At the start of March Hamish Christie one of our patrolling members was selected to represent Surf Life Saving NSW on exchange over in New Zealand. The exchange program saw two candidates from NSW head over to New Zealand to learn the ways the Kiwis patrol, learn some different techniques that are commonly used in NZ and teach the locals some skills they don’t normally use.

I was selected after the exchange I went on back in January to up to Byron Bay. The purpose of the NZ exchange was to develop and bring back skills learned through attending SLSNZ’s intermediate lifeguard school. We were situated at Bethells beach on the west coast of the North Island of NZ for 5 days. While we were there we did an array of activities that challenged both my physical fitness and mental strength.

The focus of the guard school is to teach young lifeguards (lifesavers) the essential skills of lifesaving on NZ’s west coast away from the flags. This included search and rescue techniques, rock-based water entries entry and exits, cave work, cooperation with police as well as search and rescue and scenarios. Funnily enough board rescues were also a feature in the program. Due to the nature of the beaches and conditions that they experience in New Zealand board rescues are very rarely used and therefore are not a component of the bronze medallion. So naturally us Aussies took it upon ourselves to take the board component.

The west coast of NZ is renowned for having enormous surf and it definitely did not disappoint me. It must have been some of the biggest surf I have ever been in with some waves in the 10+ foot range! Something we don’t get to learn/ experience in Oz is rock rescue techniques. However over in NZ, it is one of the most useful skills to know as a lifesaver. The large volcanic rock shelves present a huge amount of danger to the general public and often lead to a lot of rescues. So knowing how to enter and exit the water is top on the priority list for any good West Coast lifesaver. There are also many caves that people get dragged into meaning that every lifesaver must know the ins an outs of the caves at their beach. We were taught how to navigate rocks and caves safely both solo and with a patient. As the swells dragged me up to 20m in and out of the caves I really got a good perception how one can panic if they were caught in there!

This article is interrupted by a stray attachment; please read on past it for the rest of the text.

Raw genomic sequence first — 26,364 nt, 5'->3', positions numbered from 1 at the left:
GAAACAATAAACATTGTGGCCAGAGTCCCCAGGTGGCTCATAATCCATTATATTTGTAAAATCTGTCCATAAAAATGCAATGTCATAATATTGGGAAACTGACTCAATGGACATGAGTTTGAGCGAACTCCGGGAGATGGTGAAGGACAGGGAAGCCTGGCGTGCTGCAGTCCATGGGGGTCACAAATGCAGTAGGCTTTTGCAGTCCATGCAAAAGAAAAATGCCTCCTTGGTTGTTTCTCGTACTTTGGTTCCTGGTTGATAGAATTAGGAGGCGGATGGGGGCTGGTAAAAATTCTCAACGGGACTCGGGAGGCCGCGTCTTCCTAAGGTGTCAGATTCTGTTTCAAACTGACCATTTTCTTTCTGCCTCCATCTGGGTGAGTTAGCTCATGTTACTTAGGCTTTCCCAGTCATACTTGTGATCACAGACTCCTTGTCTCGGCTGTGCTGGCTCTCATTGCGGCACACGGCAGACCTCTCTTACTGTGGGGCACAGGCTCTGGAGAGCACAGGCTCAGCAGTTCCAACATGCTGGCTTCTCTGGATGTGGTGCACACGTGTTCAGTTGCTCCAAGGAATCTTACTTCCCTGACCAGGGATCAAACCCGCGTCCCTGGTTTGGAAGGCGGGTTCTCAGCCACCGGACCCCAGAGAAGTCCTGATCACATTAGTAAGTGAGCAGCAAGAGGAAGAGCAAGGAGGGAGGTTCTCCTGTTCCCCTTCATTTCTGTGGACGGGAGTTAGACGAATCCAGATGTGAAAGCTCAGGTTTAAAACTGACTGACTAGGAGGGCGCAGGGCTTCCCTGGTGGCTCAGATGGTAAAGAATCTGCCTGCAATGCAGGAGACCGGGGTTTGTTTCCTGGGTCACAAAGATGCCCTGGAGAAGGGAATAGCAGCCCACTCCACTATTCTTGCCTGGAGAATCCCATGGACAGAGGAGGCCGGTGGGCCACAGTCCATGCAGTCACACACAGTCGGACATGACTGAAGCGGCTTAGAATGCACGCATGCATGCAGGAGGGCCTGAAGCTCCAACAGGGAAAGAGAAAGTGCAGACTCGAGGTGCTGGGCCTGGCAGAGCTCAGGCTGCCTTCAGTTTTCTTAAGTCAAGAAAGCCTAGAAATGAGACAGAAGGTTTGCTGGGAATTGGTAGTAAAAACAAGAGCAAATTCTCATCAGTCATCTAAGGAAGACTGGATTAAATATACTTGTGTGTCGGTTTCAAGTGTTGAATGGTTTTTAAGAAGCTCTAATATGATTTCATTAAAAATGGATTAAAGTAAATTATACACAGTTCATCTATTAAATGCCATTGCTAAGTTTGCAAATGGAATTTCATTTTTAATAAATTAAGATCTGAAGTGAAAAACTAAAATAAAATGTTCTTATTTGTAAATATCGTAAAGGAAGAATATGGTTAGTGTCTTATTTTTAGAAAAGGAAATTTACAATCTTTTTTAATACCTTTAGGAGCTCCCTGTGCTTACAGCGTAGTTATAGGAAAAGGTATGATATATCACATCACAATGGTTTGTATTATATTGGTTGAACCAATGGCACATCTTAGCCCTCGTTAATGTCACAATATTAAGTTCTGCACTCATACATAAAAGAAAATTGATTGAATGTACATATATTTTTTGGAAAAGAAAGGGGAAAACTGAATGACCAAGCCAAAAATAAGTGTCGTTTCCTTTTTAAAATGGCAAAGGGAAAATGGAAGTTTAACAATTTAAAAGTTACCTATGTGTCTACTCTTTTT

I was able to see the similarities and differenced between surf lifesaving in Australia and surf lifesaving in New Zealand. It was clear that they had been developed with the same foundations but adapted to the local environment. Which allowed me to have a truly unique experience that can not be replicated back home.

I had a fantastic time and have plenty of stories that I can tell you! If you want to know any more about the exchange or how you could get involved in something similar to this don’t hesitate to ask me in person or email: